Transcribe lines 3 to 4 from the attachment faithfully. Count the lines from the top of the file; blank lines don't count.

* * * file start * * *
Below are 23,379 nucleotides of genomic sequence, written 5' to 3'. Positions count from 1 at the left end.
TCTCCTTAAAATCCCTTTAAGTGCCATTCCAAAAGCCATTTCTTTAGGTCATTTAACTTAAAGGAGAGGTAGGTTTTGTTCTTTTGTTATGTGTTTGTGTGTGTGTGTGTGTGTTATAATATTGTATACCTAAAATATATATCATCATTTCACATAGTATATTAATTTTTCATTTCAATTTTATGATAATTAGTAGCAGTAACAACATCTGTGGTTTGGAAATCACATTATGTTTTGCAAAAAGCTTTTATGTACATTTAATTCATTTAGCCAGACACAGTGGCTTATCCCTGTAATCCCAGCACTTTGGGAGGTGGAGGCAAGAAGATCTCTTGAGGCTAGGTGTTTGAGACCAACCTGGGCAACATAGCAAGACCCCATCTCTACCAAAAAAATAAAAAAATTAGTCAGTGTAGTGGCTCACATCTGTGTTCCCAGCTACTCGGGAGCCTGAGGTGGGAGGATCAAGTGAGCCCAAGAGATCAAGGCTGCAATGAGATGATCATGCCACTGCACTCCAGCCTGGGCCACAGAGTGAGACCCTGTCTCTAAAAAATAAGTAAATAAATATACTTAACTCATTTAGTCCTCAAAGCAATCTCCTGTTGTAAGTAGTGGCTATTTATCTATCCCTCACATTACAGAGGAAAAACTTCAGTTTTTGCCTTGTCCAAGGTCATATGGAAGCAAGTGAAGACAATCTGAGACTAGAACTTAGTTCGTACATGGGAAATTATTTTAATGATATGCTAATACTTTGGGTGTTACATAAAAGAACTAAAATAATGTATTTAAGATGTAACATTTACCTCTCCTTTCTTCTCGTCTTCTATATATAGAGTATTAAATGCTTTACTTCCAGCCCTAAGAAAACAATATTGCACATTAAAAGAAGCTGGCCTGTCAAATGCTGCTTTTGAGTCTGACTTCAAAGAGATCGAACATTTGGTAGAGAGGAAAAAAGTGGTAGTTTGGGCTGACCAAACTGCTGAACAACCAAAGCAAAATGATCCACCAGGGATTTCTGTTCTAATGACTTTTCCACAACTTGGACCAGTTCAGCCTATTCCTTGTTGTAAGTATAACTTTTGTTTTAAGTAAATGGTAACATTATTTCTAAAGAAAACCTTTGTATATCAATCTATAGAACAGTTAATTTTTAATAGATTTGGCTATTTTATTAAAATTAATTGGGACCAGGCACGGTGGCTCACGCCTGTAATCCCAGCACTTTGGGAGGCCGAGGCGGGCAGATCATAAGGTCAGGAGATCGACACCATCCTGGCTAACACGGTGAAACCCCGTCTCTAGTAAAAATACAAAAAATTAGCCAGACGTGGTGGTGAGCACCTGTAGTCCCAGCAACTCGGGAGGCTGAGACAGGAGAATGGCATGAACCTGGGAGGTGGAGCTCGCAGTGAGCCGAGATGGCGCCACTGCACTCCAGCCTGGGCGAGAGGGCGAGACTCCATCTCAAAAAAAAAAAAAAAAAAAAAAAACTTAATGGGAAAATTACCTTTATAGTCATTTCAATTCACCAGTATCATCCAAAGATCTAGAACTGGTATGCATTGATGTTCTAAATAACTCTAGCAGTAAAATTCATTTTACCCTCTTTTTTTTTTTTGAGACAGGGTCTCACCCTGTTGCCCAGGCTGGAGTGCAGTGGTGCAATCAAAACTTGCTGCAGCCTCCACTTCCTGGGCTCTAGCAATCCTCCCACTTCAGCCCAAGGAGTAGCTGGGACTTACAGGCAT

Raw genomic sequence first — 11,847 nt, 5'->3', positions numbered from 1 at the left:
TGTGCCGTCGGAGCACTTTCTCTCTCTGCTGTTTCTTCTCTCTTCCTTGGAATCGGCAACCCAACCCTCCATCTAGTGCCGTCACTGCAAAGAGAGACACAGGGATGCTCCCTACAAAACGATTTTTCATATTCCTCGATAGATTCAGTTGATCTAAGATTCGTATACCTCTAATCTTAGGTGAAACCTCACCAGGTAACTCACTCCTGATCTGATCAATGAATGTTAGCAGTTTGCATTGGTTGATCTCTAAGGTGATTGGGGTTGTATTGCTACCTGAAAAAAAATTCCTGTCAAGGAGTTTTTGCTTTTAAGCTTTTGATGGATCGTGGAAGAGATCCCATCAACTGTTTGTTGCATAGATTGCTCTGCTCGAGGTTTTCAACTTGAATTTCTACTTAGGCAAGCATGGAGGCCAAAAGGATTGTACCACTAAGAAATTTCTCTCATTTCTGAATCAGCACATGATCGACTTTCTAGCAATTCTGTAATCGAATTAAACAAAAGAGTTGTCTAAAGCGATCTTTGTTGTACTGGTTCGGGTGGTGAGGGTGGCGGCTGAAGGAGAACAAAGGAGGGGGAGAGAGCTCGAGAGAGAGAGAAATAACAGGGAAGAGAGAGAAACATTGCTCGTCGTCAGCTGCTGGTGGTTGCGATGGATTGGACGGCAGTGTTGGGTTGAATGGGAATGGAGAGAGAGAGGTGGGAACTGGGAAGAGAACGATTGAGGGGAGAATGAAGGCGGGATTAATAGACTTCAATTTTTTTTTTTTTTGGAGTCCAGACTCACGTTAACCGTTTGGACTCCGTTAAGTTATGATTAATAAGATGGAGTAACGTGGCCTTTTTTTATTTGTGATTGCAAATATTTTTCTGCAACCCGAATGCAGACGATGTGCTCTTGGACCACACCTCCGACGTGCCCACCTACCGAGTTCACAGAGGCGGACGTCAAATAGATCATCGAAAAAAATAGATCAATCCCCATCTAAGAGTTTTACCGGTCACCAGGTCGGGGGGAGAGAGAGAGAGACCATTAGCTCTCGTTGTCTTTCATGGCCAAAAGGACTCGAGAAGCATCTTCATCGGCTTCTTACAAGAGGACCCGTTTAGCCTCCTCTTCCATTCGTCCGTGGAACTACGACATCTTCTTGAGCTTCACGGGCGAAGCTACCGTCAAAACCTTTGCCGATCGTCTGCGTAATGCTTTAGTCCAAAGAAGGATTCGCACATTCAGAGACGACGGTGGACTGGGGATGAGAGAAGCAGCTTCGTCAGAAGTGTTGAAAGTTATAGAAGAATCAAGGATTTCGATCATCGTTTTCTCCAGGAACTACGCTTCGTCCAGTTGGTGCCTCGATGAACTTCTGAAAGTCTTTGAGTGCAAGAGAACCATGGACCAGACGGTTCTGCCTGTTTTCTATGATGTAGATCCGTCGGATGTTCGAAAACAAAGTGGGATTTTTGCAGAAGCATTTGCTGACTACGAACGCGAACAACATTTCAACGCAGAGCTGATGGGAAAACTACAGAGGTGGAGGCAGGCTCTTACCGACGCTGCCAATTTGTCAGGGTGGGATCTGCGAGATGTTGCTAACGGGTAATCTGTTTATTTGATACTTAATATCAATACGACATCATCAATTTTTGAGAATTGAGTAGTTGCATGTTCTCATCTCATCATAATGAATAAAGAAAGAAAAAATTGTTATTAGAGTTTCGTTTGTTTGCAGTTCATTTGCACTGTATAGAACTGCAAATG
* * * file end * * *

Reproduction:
Raw genomic sequence first — 11,847 nt, 5'->3', positions numbered from 1 at the left:
TGTGCCGTCGGAGCACTTTCTCTCTCTGCTGTTTCTTCTCTCTTCCTTGGAATCGGCAACCCAACCCTCCATCTAGTGCCGTCACTGCAAAGAGAGACACAGGGATGCTCCCTACAAAACGATTTTTCATATTCCTCGATAGATTCAGTTGATCTAAGATTCGTATACCTCTAATCTTAGGTGAAACCTCACCAGGTAACTCACTCCTGATCTGATCAATGAATGTTAGCAGTTTGCATTGGTTGATCTCTAAGGTGATTGGGGTTGTATTGCTACCTGAAAAAAAATTCCTGTCAAGGAGTTTTTGCTTTTAAGCTTTTGATGGATCGTGGAAGAGATCCCATCAACTGTTTGTTGCATAGATTGCTCTGCTCGAGGTTTTCAACTTGAATTTCTACTTAGGCAAGCATGGAGGCCAAAAGGATTGTACCACTAAGAAATTTCTCTCATTTCTGAATCAGCACATGATCGACTTTCTAGCAATTCTGTAATCGAATTAAACAAAAGAGTTGTCTAAAGCGATCTTTGTTGTACTGGTTCGGGTGGTGAGGGTGGCGGCTGAAGGAGAACAAAGGAGGGGGAGAGAGCTCGAGAGAGAGAGAAATAACAGGGAAGAGAGAGAAACATTGCTCGTCGTCAGCTGCTGGTGGTTGCGATGGATTGGACGGCAGTGTTGGGTTGAATGGGAATGGAGAGAGAGAGGTGGGAACTGGGAAGAGAACGATTGAGGGGAGAATGAAGGCGGGATTAATAGACTTCAATTTTTTTTTTTTTTGGAGTCCAGACTCACGTTAACCGTTTGGACTCCGTTAAGTTATGATTAATAAGATGGAGTAACGTGGCCTTTTTTTATTTGTGATTGCAAATATTTTTCTGCAACCCGAATGCAGACGATGTGCTCTTGGACCACACCTCCGACGTGCCCACCTACCGAGTTCACAGAGGCGGACGTCAAATAGATCATCGAAAAAAATAGATCAATCCCCATCTAAGAGTTTTACCGGTCACCAGGTCGGGGGGAGAGAGAGAGAGACCATTAGCTCTCGTTGTCTTTCATGGCCAAAAGGACTCGAGAAGCATCTTCATCGGCTTCTTACAAGAGGACCCGTTTAGCCTCCTCTTCCATTCGTCCGTGGAACTACGACATCTTCTTGAGCTTCACGGGCGAAGCTACCGTCAAAACCTTTGCCGATCGTCTGCGTAATGCTTTAGTCCAAAGAAGGATTCGCACATTCAGAGACGACGGTGGACTGGGGATGAGAGAAGCAGCTTCGTCAGAAGTGTTGAAAGTTATAGAAGAATCAAGGATTTCGATCATCGTTTTCTCCAGGAACTACGCTTCGTCCAGTTGGTGCCTCGATGAACTTCTGAAAGTCTTTGAGTGCAAGAGAACCATGGACCAGACGGTTCTGCCTGTTTTCTATGATGTAGATCCGTCGGATGTTCGAAAACAAAGTGGGATTTTTGCAGAAGCATTTGCTGACTACGAACGCGAACAACATTTCAACGCAGAGCTGATGGGAAAACTACAGAGGTGGAGGCAGGCTCTTACCGACGCTGCCAATTTGTCAGGGTGGGATCTGCGAGATGTTGCTAACGGGTAATCTGTTTATTTGATACTTAATATCAATACGACATCATCAATTTTTGAGAATTGAGTAGTTGCATGTTCTCATCTCATCATAATGAATAAAGAAAGAAAAAATTGTTATTAGAGTTTCGTTTGTTTGCAGTTCATTTGCACTGTATAGAACTGCAAATG